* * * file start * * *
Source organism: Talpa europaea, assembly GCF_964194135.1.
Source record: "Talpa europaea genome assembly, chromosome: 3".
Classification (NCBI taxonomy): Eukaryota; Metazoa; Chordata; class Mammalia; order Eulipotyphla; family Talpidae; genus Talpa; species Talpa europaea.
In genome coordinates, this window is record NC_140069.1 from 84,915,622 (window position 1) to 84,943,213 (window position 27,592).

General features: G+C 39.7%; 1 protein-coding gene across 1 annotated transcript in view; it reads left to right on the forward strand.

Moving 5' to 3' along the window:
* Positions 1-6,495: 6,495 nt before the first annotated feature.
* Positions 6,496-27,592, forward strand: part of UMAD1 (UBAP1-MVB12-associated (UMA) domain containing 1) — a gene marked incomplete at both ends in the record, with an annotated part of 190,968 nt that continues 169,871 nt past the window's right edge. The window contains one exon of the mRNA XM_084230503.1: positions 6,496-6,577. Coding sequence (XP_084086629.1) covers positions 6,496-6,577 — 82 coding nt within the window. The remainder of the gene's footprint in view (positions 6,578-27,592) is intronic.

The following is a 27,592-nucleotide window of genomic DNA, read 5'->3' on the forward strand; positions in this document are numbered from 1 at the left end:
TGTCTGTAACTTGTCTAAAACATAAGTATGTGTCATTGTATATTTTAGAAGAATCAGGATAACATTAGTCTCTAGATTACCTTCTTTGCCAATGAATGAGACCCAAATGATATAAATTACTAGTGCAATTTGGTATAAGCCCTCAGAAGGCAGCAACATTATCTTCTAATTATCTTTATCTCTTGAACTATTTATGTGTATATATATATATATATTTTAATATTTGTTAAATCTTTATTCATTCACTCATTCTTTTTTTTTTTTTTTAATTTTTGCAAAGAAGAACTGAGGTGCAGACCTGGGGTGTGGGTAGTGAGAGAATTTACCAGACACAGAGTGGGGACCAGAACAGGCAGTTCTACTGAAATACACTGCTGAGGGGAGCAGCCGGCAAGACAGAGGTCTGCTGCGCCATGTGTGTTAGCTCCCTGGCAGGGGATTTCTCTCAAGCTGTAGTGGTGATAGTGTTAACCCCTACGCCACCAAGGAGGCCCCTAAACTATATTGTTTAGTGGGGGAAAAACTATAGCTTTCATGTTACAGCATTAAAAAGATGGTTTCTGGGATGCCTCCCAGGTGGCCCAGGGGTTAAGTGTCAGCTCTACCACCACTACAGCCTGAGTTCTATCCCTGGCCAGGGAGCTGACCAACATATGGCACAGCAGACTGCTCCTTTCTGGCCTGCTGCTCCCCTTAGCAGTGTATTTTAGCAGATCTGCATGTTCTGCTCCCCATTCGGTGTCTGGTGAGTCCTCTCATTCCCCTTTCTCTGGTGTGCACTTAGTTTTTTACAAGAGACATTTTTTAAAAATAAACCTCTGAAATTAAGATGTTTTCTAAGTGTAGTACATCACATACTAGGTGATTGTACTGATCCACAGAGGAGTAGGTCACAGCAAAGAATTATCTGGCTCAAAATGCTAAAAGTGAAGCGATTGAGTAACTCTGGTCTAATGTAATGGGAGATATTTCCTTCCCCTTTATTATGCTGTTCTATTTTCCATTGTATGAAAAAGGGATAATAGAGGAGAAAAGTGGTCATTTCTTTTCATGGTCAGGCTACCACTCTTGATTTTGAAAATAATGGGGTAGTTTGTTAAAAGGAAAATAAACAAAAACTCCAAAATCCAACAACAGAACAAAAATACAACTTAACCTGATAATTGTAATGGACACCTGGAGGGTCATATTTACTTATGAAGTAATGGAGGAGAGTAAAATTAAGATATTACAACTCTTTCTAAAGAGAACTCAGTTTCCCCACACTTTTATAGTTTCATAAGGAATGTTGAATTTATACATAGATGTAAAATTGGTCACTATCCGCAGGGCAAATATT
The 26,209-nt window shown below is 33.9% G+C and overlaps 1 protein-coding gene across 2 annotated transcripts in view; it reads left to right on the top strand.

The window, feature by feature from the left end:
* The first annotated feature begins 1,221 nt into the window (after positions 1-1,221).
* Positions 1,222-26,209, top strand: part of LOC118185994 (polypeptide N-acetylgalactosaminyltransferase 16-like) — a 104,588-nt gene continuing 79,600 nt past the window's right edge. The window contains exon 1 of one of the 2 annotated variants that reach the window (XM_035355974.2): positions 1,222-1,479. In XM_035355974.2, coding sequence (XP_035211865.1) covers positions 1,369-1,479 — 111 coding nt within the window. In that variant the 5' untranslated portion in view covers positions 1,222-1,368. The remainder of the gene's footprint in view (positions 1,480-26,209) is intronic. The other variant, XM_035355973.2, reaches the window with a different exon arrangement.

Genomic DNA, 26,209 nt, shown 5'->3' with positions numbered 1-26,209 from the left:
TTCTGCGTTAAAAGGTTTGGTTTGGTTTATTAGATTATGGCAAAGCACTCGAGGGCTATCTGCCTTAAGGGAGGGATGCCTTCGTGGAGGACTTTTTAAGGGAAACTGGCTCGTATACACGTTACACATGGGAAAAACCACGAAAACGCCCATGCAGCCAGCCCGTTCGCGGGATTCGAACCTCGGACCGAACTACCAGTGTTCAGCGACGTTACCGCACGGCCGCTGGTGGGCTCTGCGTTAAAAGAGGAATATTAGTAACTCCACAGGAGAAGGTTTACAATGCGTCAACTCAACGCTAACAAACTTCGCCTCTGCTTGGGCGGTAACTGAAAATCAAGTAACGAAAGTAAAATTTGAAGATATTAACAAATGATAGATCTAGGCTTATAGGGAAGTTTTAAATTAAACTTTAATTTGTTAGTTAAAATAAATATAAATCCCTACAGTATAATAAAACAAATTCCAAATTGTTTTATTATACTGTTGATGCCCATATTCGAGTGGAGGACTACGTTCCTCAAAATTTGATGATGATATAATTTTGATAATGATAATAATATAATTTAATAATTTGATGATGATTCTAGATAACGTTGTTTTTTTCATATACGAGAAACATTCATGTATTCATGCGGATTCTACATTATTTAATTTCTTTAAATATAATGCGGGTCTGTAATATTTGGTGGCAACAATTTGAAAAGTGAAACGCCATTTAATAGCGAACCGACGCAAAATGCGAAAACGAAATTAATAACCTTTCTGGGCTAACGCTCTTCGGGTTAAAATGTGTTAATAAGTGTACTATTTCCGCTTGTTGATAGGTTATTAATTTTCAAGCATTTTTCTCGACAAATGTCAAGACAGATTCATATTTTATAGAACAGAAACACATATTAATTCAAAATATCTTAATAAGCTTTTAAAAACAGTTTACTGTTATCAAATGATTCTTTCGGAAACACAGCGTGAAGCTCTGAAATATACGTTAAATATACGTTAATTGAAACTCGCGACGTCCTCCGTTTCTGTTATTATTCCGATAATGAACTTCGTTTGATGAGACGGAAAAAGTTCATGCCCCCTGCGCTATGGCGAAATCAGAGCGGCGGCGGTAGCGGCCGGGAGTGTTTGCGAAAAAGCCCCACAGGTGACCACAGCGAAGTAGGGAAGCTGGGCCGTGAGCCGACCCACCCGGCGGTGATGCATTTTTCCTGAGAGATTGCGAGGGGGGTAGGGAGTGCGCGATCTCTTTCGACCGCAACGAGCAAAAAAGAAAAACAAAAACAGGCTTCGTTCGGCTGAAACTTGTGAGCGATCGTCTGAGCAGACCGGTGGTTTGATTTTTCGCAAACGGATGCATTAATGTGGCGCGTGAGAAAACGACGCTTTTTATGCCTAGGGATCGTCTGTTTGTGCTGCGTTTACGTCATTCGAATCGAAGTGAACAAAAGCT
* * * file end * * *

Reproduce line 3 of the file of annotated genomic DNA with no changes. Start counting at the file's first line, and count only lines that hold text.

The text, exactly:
Classification (NCBI taxonomy): Eukaryota; Metazoa; Chordata; class Mammalia; order Eulipotyphla; family Talpidae; genus Talpa; species Talpa europaea.